The Australian writer Ian Townsend has told the awful story of the execution of 11-year-old Dickie Manson with his mother and her defacto partner at the hands of the Japanese in his book Line of Fire. The American historian Bruce Gamble wrote three books on wartime Rabaul, including Fortress Rabaul which I found really useful. It is also unusual to read an American take on an Australian story. Brett Evans wrote and presented the radio documentary ‘Last Letters’ which told of the Japanese mail drop of letters over Port Moresby written by prisoners captured in Rabaul. What might have been a rare act of humanitarianism by the Japanese turned out to be a more typical expression of cruelty. The prisoners were already dead.
That was home work, but on the ground one really needs a good local guide to suggest places of interest and get to them, particularly if time is short. I am so grateful to the Rabaul Hotel, which survived the eruption, for their useful suggestions. I am so very appreciative of local historian Albert Koni who then took me to Japanese tunnels, airfields, wrecks, museums, execution sites and a submarine base. There I snorkelled along a reef drop off before entering two of five tunnels dug into the volcanic cliff face to store supplies for the subs. The last leg of our adventure had us crunching across the red and black beach of volcanic gravel towards the mountain that erupted and the site of Dickie Manson’s execution, a place identified by Albert after talking to a local man who learned Japanese during the war.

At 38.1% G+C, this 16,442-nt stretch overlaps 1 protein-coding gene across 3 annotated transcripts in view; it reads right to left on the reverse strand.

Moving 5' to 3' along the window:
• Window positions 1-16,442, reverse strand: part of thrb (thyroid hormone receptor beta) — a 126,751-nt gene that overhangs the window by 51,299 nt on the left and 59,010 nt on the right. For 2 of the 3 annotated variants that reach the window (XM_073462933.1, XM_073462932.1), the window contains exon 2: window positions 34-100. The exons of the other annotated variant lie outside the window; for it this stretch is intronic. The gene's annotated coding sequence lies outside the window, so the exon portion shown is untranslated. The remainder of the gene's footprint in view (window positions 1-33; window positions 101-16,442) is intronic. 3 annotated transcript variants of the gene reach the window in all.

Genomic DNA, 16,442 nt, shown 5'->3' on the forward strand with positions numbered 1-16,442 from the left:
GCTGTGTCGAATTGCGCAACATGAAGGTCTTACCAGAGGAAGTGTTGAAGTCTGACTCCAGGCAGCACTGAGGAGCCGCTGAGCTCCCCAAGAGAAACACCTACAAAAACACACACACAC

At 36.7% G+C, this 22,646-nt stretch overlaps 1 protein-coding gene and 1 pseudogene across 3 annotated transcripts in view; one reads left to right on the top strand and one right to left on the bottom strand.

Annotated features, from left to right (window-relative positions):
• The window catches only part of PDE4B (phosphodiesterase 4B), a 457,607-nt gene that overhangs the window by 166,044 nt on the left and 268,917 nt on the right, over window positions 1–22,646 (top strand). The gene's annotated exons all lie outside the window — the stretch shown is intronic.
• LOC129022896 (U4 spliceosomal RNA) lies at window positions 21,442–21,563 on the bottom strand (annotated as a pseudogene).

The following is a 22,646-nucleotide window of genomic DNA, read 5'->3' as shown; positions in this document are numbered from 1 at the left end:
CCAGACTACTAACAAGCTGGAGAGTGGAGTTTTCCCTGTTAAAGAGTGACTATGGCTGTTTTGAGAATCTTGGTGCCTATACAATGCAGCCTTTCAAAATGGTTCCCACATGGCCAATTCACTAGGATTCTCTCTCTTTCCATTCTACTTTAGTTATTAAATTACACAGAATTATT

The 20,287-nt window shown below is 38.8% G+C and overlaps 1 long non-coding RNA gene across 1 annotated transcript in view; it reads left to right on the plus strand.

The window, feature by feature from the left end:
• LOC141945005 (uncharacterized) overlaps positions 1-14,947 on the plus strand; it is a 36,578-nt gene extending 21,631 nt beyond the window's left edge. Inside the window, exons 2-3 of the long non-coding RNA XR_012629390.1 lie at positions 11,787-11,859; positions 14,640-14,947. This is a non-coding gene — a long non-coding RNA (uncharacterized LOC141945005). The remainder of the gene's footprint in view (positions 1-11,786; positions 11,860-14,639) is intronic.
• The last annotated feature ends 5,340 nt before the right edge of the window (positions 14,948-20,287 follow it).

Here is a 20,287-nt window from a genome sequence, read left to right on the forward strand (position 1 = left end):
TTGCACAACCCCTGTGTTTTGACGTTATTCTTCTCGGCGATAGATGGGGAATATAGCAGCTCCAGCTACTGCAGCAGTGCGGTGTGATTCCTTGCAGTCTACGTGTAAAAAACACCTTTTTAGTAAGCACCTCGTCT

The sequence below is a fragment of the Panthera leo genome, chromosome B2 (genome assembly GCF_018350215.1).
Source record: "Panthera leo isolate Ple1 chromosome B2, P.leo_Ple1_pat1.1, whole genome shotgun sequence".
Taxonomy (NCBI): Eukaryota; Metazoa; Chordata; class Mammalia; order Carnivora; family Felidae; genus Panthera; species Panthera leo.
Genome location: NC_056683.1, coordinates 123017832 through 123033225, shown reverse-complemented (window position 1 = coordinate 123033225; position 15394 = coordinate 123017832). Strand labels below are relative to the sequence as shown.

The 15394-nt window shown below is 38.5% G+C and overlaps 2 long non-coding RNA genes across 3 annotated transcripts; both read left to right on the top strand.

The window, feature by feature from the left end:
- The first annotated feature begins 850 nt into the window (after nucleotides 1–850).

Albert Koni was born in Rabaul, the main centre of East New Britain. His parents were from the Sepik region on the mainland but he claims local Tolai identity by birthright and is recognised as Tolai by others. He trained and worked locally as a butcher and only came to history late in life. Albert takes tours with passengers from the cruise ships that occasionally visit. It must have taken some courage to make that career shift. Albert is deputy president of the local historical society which uses the old New Guinea Club as its headquarters and museum. The pre-war Club was racially exclusive, as were all of Rabaul’s places of entertainment during the Australian administration. I’m not sure if there is irony there but it is certainly poignant. Albert has never studied history formally but his knowledge is extensive. It is matched by his passion and his love for Australia, somewhere he has never visited. That one of his family was tortured by the Japanese has influenced that affection. But he also believes Australia brought modernity to New Britain, and that was a good thing. Albert is a proud Parramatta Eels supporter and wears the football team’s anniversary cap to prove it.